The inaugural ATX Open is slated to be the biggest women’s tennis event in the state of Texas, and one of just four women’s-only professional tournaments in the US this year.
Coupled with the fact that tennis is one of the most-watched women’s sports in the world and 17,000+ Austinites play the sport regularly, tournament director Christo Van Rensburg thinks it’s about time.
“This is bringing that missing piece to Austin,” he said.
The week-long tournament will host renowned athletes and local stars, including — as was announced Thursday — Peyton Stearns, a Texas Longhorn currently approaching the top 200 in world rankings.
Ahead of the event, which begins Monday, Feb. 27 and is a part of the Hologic WTA Tour, we spoke with Christo about how the tournament came to the Capital City and what visitors can expect.
How it began
Christo himself is no stranger to tennis. The South African player has won 21 titles, including a Grand Slam in 1985. His wife also played professionally, and his sister-in-law was once ranked No. 10 in the world for doubles.
“I know exactly what the players would want,” he said.
This is why Christo was approached by Bryan Sheffield — one of the owners of Austin FC and an avid tennis fan — about hosting tennis tournaments in Austin.
Their business, DropShot Series, launched a few years ago with smaller tournaments for junior players, who must earn points to get into larger tournaments. The duo wanted to help provide a competitive avenue for local players like those at UT Austin, Christo said.
“The last two years, the [UT] women’s team has won the national championship twice in a row,” he pointed out. “They’re the best women’s college team in America.”
He noticed the fans loved it, too, and people started coming back. So, a few years ago, Drop Shot decided to up the ante. They decided to host the ATX Open.
‘Everything just came together’
The decision to host a women’s tournament was an easy one, as Christo describes it.
“When you look at the Austin market, and you look at all the companies that are coming in here and want to invest in any sport, it’s all male dominated. You’ve got baseball, you’ve got football, you’ve got Austin FC, you’ve got F1,” he said. “We want to support women athletes.”
But first, they had to find a license. The Women’s Tennis Association distributes a limited number of licenses, and those hoping to host a tournament have to wait until another host sells theirs.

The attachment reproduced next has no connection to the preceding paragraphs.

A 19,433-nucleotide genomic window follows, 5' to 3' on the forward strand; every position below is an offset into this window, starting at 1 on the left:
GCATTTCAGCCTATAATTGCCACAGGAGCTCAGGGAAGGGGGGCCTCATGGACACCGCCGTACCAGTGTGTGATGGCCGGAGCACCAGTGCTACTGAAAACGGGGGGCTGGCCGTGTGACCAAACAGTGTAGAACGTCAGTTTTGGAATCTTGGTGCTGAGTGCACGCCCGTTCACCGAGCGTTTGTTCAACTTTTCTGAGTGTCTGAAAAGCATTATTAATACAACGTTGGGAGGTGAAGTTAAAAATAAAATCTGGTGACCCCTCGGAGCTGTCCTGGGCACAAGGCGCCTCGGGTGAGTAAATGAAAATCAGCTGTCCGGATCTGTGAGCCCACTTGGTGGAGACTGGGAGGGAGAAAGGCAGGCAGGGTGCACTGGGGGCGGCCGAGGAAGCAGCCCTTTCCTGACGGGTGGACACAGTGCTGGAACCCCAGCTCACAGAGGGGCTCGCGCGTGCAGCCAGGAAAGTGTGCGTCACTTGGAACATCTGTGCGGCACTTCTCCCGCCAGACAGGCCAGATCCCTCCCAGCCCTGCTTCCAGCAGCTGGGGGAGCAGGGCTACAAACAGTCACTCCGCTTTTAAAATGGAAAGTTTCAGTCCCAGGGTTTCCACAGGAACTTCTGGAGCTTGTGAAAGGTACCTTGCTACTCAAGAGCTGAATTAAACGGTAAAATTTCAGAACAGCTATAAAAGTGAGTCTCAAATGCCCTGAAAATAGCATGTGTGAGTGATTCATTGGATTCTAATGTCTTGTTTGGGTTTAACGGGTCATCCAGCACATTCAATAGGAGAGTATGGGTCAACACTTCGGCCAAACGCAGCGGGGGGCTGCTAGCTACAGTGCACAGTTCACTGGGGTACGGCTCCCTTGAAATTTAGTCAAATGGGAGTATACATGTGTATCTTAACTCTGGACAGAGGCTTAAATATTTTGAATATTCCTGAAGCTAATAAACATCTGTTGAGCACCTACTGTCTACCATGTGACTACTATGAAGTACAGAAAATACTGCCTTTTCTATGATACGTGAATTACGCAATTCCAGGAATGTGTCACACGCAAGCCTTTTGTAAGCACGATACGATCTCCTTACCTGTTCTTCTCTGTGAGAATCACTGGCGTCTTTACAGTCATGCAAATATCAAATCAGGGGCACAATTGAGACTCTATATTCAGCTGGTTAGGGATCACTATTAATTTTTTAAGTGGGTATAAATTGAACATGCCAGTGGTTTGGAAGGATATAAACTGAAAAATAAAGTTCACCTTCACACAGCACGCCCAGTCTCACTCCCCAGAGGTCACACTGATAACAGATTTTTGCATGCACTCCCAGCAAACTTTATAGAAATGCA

“The WTA has been looking for the last 10 years to add tournaments in North America,” Christo said. “And then when a license became available and Drop Shot Series were looking to be a promoter of a big women’s tennis event in Austin, partnership was formed.”
After you get a license, you have to find a date that fits, Christo explained. Knowing an outdoor summertime tournament in Texas wouldn’t work, the team decided on the ninth week of the year — just after players return from tournaments abroad and just before players head to other US tournaments.
On top of the kismet that was obtaining a license and finding a good date, Christo said the location they found, the Westwood Country Club, was an ideal place to host this event.
“It is on the water. It is one of the most prestigious venues in Austin for tennis,” he said. “Everything just came together.”
What to expect at the event
In addition to Stearns, US players Danielle Collins, currently ranked No. 11 in the world, and No. 36 Sloane Stephens have confirmed they’ll be two of the 32 competitors in the ATX Open’s singles bracket. Another 16 doubles teams will also compete.
The club is being transformed with a 1,700-seat temporary stadium. Attendees will access guaranteed seating at the Stadium Match Court, as well as first-come, first-served seating at another Grandstand Match Court.
Fans will also be able to dine on local food from The Grove and Huckleberry, and event organizers said they’re close to announcing another well-known local vendor serving up eats.
“Bring your friends and family, kids, because it’s going to be great,” Christo said. “You’ll be so close to the players to get autographs, to go and sit right next to the practice courts and watch them fine tune their game.”
Hopes to inspire
Overall, Christo sees this tournament affecting kids in the same way the Olympics do: “Everyone goes and signs up. They want to be gymnasts … I think [the ATX Open] is going to do this with tennis. People’s kids are going to watch this, they’re going to go to clubs, academies, and coaches to become better.”
But he also hopes this event supports women athletes in Austin, as well.
This year marks the 50th anniversary of a big moment in women’s tennis. In 1973, Billie Jean King’s ongoing efforts for equality in women’s sports resulted in the U.S. Open becoming the first major tournament to offer equal prize money for women’s and men’s tournaments. The ATX Open is the first American tournament of the year, something Christo also sees as a special opportunity for promoting women’s sports in Austin.
“We want to empower women,” he said, simply.
Full series packages for the ATX Open have already sold out, but single-session tickets start at $20 — buy them online here.